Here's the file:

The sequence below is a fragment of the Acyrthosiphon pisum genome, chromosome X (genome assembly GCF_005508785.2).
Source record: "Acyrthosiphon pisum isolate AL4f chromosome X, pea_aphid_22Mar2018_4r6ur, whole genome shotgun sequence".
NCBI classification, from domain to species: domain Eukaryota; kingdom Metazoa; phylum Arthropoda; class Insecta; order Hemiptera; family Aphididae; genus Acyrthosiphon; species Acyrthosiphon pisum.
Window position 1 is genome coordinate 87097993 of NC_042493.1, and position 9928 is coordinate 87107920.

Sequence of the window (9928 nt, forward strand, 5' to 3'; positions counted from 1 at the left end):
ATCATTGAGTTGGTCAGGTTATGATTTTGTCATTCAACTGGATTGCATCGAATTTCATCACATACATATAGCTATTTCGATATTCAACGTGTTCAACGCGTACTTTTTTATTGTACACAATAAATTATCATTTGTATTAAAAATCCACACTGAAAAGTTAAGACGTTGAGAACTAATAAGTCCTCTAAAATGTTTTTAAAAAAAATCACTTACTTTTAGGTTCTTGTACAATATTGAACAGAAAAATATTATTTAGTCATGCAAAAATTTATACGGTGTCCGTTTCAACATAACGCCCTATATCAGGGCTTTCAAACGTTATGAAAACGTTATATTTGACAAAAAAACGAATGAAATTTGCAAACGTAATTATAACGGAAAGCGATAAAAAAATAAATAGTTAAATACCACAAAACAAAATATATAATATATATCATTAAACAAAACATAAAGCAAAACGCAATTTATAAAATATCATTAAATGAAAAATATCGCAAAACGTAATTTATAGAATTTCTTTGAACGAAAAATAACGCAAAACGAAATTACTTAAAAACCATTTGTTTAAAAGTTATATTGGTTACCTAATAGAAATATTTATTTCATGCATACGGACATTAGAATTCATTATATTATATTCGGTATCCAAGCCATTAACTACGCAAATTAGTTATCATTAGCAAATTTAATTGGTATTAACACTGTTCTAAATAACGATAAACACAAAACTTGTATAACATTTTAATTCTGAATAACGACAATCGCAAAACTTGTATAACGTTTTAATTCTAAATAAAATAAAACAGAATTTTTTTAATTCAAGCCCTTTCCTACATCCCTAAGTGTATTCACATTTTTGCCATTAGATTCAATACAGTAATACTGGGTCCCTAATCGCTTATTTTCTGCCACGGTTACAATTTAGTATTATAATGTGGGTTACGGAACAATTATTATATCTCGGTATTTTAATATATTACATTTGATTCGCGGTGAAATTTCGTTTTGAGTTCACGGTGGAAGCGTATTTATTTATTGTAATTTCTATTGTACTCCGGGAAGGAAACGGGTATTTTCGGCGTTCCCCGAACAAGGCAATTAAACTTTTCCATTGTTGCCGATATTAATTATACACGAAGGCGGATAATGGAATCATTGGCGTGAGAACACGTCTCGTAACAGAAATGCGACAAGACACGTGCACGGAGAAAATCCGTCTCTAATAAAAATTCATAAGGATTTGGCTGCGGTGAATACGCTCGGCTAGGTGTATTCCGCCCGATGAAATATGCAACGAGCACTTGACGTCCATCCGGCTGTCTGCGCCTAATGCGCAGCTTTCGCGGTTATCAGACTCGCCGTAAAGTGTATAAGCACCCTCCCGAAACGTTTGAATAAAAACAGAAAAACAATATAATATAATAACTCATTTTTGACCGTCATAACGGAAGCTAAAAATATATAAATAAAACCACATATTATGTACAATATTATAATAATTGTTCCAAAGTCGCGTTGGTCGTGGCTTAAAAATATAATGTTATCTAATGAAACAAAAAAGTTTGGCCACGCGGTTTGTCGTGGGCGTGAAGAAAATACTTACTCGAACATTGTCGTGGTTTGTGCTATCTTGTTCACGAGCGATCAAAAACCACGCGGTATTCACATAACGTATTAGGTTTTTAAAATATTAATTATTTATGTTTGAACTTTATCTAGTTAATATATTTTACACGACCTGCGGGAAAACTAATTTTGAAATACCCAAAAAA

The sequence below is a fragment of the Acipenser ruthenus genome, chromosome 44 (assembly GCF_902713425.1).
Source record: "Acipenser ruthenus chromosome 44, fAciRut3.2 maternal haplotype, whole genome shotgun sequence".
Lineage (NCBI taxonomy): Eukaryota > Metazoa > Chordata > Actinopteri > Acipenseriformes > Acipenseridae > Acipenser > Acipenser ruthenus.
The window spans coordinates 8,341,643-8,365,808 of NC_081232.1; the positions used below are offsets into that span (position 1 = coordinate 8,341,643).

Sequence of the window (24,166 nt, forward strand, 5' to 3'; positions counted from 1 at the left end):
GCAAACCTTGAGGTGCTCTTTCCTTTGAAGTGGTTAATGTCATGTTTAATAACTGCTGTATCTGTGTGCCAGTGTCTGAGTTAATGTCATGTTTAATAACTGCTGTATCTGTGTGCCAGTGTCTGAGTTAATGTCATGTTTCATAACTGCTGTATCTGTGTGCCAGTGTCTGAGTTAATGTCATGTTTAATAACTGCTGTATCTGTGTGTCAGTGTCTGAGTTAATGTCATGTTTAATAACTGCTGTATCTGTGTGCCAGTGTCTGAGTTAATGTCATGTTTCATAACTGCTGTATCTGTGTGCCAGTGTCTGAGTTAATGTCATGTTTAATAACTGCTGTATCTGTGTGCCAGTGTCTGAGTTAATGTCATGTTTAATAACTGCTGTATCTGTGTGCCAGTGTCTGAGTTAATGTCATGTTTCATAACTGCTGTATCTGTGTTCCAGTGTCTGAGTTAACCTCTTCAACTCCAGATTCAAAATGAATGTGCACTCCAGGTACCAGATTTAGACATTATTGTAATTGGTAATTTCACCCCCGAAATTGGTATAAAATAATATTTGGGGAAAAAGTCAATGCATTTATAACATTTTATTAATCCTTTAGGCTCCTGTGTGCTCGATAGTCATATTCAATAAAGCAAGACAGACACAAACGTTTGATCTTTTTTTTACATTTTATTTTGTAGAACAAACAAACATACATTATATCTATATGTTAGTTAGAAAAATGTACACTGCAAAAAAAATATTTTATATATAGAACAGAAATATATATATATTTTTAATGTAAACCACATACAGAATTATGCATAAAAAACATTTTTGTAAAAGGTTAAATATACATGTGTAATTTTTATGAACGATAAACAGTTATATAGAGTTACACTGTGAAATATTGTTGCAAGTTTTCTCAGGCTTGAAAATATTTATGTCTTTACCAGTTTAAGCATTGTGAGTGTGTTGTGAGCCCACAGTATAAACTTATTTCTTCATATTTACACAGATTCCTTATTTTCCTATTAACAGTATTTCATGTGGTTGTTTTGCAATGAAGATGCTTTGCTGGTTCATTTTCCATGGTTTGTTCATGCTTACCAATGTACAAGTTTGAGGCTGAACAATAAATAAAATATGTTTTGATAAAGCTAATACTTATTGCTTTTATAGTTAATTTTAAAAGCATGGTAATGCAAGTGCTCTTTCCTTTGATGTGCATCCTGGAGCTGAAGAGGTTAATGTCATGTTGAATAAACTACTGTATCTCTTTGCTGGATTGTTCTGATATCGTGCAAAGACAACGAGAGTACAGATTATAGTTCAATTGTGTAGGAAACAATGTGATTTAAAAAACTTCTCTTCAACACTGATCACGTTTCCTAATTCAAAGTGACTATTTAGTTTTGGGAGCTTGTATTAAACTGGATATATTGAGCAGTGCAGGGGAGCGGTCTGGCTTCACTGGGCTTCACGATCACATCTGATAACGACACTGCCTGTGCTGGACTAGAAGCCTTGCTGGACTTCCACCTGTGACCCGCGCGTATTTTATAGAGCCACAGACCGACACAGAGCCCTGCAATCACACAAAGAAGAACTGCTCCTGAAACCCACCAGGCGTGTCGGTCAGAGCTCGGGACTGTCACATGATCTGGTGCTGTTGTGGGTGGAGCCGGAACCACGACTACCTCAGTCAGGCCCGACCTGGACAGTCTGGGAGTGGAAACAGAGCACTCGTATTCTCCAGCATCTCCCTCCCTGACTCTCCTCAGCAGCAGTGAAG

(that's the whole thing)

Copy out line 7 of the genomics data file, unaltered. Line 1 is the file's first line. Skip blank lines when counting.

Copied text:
The sequence below is a fragment of the Acipenser ruthenus genome, chromosome 44 (assembly GCF_902713425.1).